Donny's Programming Blog

Making an SSR Web App with Spring Boot (Part 5)

August 04, 2019

Introduction

When we last left off, our application was had pages that would display all entities and single entities respectively. We’ve handled relating a single book to a single author. The problem we face now is that an Author can write more than one Book and a Book can have more than one Author. How do we deal with that?


Many-to-Many

This is what is known as a Many-to-Many relationship. What’s nice for us is that JPA makes this process simple. Let’s take a look at how we can implement this behavior. Let’s start with our models.


Models

Book

package com.donhamiltoniii.literateoctodollop.models;

import java.util.ArrayList;
import java.util.Collection;

import javax.persistence.Entity;
import javax.persistence.GeneratedValue;
import javax.persistence.Id;
import javax.persistence.ManyToMany;

@Entity
public class Book {

	@Id
	@GeneratedValue
	private Long id;
	private String title;

	@ManyToMany
	private Collection<Author> authors;
	private String genre;

	// This is a hook for JPA - We will never call this Constructor
	public Book() {
	}

	public Book(String title, String genre, Author... authors) {
		this.title = title;
		this.authors = new ArrayList<>();
		this.genre = genre;

		for (Author author : authors) {
			this.addAuthor(author);
		}
	}

	public Long getId() {
		return id;
	}

	public String getTitle() {
		return title;
	}

	public Collection<Author> getAuthors() {
		return authors;
	}

	public String getGenre() {
		return genre;
	}

	public void addAuthor(Author author) {
		this.authors.add(author);
	}

	@Override
	public String toString() {
		return "Book [id=" + id + ", title=" + title + ", authors=" + authors + ", genre=" + genre + "]";
	}

}

So we’re changing what the type of authors is now as well as renaming it to be plural. We’re also changing our constructor so that it accepts a variable number of authors. This means we can include no Authors in the constructor or 100. First, we’re initializing this.authors to a new ArrayList. We’re then looping through all of the included authors (if any) and adding them to the authors Collection. Note that we’ve also created a new addAuthor method to our Book Class.

Author

package com.donhamiltoniii.literateoctodollop.models;

import java.util.Collection;

import javax.persistence.Entity;
import javax.persistence.GeneratedValue;
import javax.persistence.Id;
import javax.persistence.ManyToMany;

@Entity
public class Author {

	@Id
	@GeneratedValue
	private Long id;

	private String firstName;
	private String lastName;

	@ManyToMany(mappedBy = "authors")
	private Collection<Book> books;

	public Author() {
	}

	public Author(String firstName, String lastName) {
		this.firstName = firstName;
		this.lastName = lastName;
	}

	public Long getId() {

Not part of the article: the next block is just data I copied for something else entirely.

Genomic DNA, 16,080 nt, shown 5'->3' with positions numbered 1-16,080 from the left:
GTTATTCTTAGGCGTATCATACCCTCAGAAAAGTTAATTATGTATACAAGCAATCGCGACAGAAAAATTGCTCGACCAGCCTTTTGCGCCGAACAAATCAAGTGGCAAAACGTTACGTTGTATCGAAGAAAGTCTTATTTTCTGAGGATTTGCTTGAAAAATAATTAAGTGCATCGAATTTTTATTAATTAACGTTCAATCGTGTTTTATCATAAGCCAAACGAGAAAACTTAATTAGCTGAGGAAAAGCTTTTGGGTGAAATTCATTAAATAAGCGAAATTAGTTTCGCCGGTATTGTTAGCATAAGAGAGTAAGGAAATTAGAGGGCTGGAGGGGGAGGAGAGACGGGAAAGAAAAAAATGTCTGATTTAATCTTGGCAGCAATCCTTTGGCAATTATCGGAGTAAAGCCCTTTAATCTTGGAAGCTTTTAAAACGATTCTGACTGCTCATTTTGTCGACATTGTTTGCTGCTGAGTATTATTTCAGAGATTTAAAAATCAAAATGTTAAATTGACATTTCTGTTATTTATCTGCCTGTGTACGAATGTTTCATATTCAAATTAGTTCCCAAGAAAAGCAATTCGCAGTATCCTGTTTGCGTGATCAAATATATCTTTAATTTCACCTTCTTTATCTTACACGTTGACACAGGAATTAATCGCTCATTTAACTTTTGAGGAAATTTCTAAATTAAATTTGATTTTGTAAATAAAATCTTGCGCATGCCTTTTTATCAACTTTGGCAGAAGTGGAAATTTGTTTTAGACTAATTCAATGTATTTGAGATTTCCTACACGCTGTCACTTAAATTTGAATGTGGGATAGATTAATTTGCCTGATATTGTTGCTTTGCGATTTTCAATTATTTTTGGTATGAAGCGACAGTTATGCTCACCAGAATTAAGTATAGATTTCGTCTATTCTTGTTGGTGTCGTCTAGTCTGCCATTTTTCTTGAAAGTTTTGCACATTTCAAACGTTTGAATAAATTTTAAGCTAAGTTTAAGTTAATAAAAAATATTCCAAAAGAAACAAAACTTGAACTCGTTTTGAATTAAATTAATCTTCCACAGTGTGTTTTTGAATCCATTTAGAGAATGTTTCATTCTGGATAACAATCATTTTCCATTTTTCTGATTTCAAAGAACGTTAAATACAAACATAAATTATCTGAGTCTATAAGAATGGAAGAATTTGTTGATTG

return id;
	}

	public String getFirstName() {
		return firstName;
	}

	public String getLastName() {
		return lastName;
	}

	public Collection<Book> getBooks() {
		return books;
	}

	@Override
	public String toString() {
		return "Author [id=" + id + ", firstName=" + firstName + ", lastName=" + lastName + ", books=" + books + "]";
	}

}

Not as much changes in Author since we already had a One-toMany relationship there.


Initializer

Everything is as it should be now except we have errors in our Initializer since we changed the format of the Book constructor. Let’s fix those.

package com.donhamiltoniii.literateoctodollop;

import javax.annotation.Resource;

import org.springframework.boot.CommandLineRunner;
import org.springframework.stereotype.Service;

import com.donhamiltoniii.literateoctodollop.models.Author;
import com.donhamiltoniii.literateoctodollop.models.Book;
import com.donhamiltoniii.literateoctodollop.repositories.AuthorRepository;
import com.donhamiltoniii.literateoctodollop.repositories.BookRepository;

@Service
public class Initializer implements CommandLineRunner {

	@Resource
	AuthorRepository authorRepo;

	@Resource
	BookRepository bookRepo;

	@Override
	public void run(String... args) throws Exception {
		Author rodJohnson = authorRepo.save(new Author("Rod", "Johnson"));
		Author craigWalls = authorRepo.save(new Author("Craig", "Walls"));
		Author elisabethRobson = authorRepo.save(new Author("Elisabeth", "Robson"));

		bookRepo.save(new Book("J2EE Development without EJB", "Tech", rodJohnson));
		bookRepo.save(new Book("Spring Boot In Action", "Tech", craigWalls));
		bookRepo.save(new Book("Head First Design Patterns", "Tech", elisabethRobson));
	}

}

Really all we’re doing here is adding the Author to the end of the constructor instead of the middle. That’s because we’re now accepting a variable number of Authors in our Book constructor. Since we don’t know how many we will potentially have, that needs to come last. Let’s revisit our Initializer in just a second as we also have errors in our BookController now.


BookController

We’re having the same problem in our BookController as we did in our Initializer. Let’s make the changes to our constructor to reflect the new changes.

package com.donhamiltoniii.literateoctodollop.controllers;

import java.util.Optional;

import javax.annotation.Resource;

import org.springframework.stereotype.Controller;
import org.springframework.ui.Model;
import org.springframework.web.bind.annotation.GetMapping;
import org.springframework.web.bind.annotation.PathVariable;
import org.springframework.web.bind.annotation.PostMapping;
import org.springframework.web.bind.annotation.RequestMapping;

import com.donhamiltoniii.literateoctodollop.models.Author;
import com.donhamiltoniii.literateoctodollop.models.Book;
import com.donhamiltoniii.literateoctodollop.repositories.AuthorRepository;
import com.donhamiltoniii.literateoctodollop.repositories.BookRepository;

@Controller
@RequestMapping("/books")
public class BookController {

	@Resource
	AuthorRepository authorRepo;

	@Resource
	BookRepository bookRepo;

	@GetMapping({ "", "/", "/index" })
	public String getAllBooks(Model model) {
		model.addAttribute("books", bookRepo.findAll());
		model.addAttribute("authors", authorRepo.findAll());